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Where to Find Shows in Your Language Online Posted by on Dec 16, 2015 in Language Learning

We recently told you why using TV to boost your language learning is definitely a good idea. Since so many of you agreed, we wanted to give the rest of you some tips on where to find TV shows in your target language. If your two greatest loves are learning languages and sitting on the couch with a big of chips, then this post is basically the user manual to your soul.

You don’t have to board a flight to the country of your target language, and you don’t have to pay for some expensive streaming service either. There’s plenty of free stuff waiting for you right here on the big beautiful Internet — you just need to know where to find it!

This is a very short introduction to some of the places you can dig up and consume international media, so while there’s something on this list for everyone, don’t hesitate to ask Professor Google for some more resources like these. Keep in mind that a few of these services are only available to IP addresses in certain countries, which means you may want to look into a VPN or other unblocker for some of them.

Based on my own experience spending hours a day “studying languages”, here are six of the basic types of resources you can use to find media in your target language online.

1) Netflix

Netflix and language learning are a match made in heaven. If you’re already a subscriber, you may have noticed that there are plenty of shows and movies in Spanish, and others under categories like ‘international documentaries’. Depending on where you live, your language options might be different, but be careful playing with VPNs — Netflix recently started heavily implying that it would cancel users’ accounts if they engage in this kind of “improper use” of the service. Watch at your own risk!

Pro Tip: For Spanish learners, take a look at the detailed post on our Spanish Language and Culture blog about using Netflix for language learning. All the examples are of Spanish-language programs, but the principles apply to all languages!

Netflix TV language learning

For Spanish learners especially, Netflix has plenty of binge-worthy shows like Gran Hotel.

2) Free streaming apps and websites

I’m not sure when or where these little gems came from, but let the world of language learners rejoice that they’ve manifested online. Sites like Streema, Giniko, and SPB TV (which has a mobile app for Android and iPhone) all collect heaps of international TV from across the web and make them available to you for free.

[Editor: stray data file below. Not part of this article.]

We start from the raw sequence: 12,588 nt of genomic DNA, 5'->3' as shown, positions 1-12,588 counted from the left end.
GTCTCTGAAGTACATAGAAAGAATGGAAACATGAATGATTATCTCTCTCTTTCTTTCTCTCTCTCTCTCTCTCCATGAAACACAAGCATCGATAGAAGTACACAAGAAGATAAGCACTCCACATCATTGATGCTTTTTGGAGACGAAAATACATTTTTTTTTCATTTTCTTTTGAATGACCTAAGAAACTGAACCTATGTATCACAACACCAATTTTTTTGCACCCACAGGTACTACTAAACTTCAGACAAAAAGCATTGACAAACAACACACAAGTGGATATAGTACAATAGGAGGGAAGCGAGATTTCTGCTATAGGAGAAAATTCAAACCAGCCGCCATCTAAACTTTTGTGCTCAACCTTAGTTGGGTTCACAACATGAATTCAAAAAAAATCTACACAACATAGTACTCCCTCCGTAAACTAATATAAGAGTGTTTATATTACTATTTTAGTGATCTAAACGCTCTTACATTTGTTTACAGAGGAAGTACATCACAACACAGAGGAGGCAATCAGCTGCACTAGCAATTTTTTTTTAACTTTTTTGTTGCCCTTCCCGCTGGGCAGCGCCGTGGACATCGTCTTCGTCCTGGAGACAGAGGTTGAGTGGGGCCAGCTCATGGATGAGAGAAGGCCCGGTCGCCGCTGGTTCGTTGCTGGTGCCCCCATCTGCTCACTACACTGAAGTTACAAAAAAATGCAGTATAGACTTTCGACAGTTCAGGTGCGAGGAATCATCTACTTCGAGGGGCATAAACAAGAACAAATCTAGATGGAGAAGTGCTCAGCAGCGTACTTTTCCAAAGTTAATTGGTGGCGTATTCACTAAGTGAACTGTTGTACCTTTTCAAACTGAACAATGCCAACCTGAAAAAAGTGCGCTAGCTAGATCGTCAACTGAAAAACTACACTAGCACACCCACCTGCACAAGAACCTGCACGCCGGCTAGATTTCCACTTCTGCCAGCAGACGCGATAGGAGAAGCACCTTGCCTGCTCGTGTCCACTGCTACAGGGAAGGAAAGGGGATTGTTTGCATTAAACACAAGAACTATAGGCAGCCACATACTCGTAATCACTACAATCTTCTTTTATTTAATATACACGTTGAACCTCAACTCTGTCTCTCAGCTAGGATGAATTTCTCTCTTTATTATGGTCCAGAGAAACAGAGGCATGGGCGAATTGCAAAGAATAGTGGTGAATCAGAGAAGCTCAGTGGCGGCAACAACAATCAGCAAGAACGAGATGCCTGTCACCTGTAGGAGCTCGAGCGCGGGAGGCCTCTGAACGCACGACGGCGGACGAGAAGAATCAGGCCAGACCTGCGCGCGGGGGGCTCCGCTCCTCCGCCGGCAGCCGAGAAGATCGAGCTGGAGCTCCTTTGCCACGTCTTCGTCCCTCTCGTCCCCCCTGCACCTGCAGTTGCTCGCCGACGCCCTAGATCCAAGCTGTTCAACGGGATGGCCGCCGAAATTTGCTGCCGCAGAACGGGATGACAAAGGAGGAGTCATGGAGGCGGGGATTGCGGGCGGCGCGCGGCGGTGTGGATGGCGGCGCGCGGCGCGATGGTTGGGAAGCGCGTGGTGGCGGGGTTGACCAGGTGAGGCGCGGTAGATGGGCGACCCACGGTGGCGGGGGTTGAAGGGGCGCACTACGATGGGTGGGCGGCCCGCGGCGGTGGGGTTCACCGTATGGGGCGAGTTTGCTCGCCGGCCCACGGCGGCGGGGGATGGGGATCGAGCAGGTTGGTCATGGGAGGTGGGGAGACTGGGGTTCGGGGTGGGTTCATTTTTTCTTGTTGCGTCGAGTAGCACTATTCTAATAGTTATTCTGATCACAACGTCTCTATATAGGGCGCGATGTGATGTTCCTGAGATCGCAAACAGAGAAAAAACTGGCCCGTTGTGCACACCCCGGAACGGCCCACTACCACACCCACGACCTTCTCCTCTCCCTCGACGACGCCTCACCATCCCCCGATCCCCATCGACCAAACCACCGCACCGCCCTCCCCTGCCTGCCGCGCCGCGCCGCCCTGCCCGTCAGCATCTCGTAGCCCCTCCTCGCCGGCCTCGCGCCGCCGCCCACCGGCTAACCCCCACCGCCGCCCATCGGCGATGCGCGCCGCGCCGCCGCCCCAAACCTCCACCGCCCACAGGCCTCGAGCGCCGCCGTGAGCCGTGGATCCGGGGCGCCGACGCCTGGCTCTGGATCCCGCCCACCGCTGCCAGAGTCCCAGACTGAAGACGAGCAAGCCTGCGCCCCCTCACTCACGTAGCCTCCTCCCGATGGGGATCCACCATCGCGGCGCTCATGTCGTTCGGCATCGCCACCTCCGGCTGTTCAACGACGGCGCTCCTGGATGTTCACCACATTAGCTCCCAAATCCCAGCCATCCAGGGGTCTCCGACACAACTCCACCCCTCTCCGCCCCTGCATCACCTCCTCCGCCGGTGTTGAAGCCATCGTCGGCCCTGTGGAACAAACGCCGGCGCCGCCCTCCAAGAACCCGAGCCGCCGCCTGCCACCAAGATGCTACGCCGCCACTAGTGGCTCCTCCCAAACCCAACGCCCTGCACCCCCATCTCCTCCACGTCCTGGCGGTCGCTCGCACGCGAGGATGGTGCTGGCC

Streema is my favorite of these three, as it seems to have the most languages and channels available, and its layout is pretty user-friendly. It markets itself mostly as an international radio app, and so has plenty of radio stations available as well! Just browse by region or country and click on the channel of your choice. With choices ranging from world languages to Ethiopian broadcasts in Amharic, you’re sure to find something that works for you.

Pro Tip: There are tons of other ‘free TV’ apps and sites out there, but tread carefully: most of them will leave your computer devoured by malware. The three I’ve recommended here are probably not the only safe options out there, but stream at your own risk!

3) Public TV Stations online

Most countries have some form of public broadcasting that’s made available for free to all citizens, and in 2015 most of them are available online too. Depending on a million different complexities of international copyright law, the video on these websites may or may not be available outside the country that produces them, so if you try some of these examples and get funny error messages, consider trying a VPN before giving up.

TV Brasil, for example, streams sem problema for me in the US, and likewise, most of the programs on the Nederlandse Publieke Omroep stream in beautiful Dutch. But if I want to watch the nightly news program Nieuwsuur, I’ll need to convince my browser that I’m in the Netherlands, due to the frequent footage of football matches that are wrapped up in copyright restrictions.

Pro Tip: Search in your target language for “watch [language/country] public television online”. Websites like these are ultimately intended for the locals, so if you search like a local, you’ll likely get better results.

CNN Turk language learning

Image from Turner Broadcasting System Europe via Wikimedia Commons under public domain.

4) International Media Outlets